Creole

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  • noun

Words related to Creole

a person of European descent born in the West Indies or Latin America

Related Words

a person descended from French ancestors in southern United States (especially Louisiana)

Related Words

a mother tongue that originates from contact between two languages

References in periodicals archive ?
Lately, I've heard that they would like to found a Creole Academy.
An International Creole Institute was officially opened on Friday 10th December in the mid-ocean islands of the Seychelles.
Most creoles were in fact native sons, but not all; the Spanish Crown sometimes appointed creoles to office in places other than their region of origin, and some creoles moved to other regions of the Americas in search of opportunity.
Picturing black New Orleans; a Creole photographer's view of the early twentieth century.
Historical romance offers fascinating introduction to 1846 New Orleans, its passionate Creole people, and a beguiling Creole belle named Desiree Bordeaux.
We'll be heading south down the Mississippi to the place where European traditions blend with Caribbean influences, the street names are found in Spanish and French and the Creole architecture is vibrant with tropical colors.
In all the countries where Spanish is the official language (S), Creoles are marginal, both in the islands (Cuba, Dominican Republic) and the continent.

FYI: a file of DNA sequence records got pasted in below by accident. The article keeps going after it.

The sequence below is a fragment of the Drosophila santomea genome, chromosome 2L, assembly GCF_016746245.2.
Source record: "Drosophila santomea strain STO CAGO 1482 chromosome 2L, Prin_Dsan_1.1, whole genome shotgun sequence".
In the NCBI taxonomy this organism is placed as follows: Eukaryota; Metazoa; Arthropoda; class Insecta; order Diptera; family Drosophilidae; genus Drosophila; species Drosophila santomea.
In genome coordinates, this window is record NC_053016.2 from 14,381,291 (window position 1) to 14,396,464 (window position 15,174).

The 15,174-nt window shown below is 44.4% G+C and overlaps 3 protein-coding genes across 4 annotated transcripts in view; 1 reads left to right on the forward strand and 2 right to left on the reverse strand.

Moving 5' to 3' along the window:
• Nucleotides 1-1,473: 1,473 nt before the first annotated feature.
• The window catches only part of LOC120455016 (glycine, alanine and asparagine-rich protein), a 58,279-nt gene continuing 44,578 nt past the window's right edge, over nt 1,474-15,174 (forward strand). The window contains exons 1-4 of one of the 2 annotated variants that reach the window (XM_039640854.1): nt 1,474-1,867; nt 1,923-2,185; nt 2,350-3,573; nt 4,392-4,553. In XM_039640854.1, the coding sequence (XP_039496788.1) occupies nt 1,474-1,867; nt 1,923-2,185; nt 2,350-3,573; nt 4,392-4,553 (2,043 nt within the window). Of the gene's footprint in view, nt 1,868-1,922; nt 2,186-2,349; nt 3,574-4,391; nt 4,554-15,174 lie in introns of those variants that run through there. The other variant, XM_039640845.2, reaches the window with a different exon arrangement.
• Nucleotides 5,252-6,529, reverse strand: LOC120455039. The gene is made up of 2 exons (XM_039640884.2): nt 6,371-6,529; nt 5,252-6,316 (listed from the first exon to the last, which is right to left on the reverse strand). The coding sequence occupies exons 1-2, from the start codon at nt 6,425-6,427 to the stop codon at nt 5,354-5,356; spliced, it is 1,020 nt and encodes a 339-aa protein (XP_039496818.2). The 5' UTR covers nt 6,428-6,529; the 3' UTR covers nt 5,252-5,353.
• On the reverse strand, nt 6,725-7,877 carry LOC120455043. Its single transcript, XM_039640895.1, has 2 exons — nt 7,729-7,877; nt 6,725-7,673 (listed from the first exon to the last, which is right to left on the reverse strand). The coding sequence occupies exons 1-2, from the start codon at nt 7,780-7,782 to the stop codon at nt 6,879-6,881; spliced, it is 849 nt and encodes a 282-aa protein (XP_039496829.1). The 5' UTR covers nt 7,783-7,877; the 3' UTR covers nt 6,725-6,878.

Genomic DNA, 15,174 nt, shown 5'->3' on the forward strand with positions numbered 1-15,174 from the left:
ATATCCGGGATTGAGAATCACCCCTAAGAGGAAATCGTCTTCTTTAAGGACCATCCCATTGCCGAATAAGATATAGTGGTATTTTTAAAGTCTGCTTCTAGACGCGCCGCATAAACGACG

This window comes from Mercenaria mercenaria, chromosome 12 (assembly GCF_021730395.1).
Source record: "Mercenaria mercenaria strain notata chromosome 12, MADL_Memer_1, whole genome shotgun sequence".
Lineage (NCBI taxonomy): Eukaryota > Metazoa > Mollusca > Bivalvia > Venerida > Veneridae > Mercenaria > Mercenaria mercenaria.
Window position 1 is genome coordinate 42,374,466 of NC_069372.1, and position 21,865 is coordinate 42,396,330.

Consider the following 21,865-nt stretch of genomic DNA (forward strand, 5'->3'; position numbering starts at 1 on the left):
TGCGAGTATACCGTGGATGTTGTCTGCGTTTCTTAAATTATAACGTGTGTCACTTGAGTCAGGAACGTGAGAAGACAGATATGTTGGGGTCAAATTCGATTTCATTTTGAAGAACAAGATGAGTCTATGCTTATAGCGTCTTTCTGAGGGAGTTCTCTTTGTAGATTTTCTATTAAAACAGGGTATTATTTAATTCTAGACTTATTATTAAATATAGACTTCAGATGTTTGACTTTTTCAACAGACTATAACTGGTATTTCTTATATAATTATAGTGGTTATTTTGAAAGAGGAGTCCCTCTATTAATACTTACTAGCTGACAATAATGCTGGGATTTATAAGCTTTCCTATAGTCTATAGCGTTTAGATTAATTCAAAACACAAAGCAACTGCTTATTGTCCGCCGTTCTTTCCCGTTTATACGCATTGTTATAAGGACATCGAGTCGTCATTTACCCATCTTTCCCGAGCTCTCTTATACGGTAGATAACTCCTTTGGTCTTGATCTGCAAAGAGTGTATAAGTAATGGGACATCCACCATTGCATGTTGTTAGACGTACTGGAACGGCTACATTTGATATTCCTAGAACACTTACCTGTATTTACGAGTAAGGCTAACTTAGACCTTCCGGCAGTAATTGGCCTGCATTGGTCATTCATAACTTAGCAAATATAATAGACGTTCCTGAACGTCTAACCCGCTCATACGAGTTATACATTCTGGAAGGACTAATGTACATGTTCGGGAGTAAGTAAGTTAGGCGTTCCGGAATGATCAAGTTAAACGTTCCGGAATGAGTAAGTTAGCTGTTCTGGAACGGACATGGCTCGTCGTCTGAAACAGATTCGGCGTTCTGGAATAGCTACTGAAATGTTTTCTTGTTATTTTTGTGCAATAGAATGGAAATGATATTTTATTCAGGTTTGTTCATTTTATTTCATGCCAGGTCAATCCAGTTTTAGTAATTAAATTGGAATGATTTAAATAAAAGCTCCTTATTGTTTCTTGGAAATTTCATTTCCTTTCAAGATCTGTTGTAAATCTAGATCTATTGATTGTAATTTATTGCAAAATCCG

In the United States, Canada, and the United Kingdom, Caribbean English-based Creoles are the most common nonstandard dialects of English (1) in schools due to the increasing rate of migration from the Anglophone Caribbean.
In New Spain he favored giving more opportunities to Creoles, thereby cementing bonds of trust and reciprocal interest.
Bound by an editorial convention that should probably change in its wake, Creole Gentlemen capitalizes the term "Creole" as if it were an unshakable ethnic affiliation.
The defeat of the formerly "triumphant" Inca kings, in other words, only underscores the glory of the "Spanish Inca," Philip V, to whom creoles like Peralta--if not the natives, who may of course have interpreted their participation differently (see Dean)--seek to render their devotion in the festival.
Though the Laveaus' ghosts were slippery, Ward was able to conjure up a shimmery image of them and that image was of two strong business-savvy, spiritually powerful Creole women who lived life to the fullest.
To discover how the Creoles celebrated the holidays, tour the French Quarter's historic homes.
The Creoles - there are six of them - and the etouffees - seven in number - form the signature dishes of Mardi Gras, and they deliver what's expected, although one night shrimp creole ($12.
It is a well-documented fact that situations where creoles develop involve several substratum languages and one (or at least one major) superstratum language.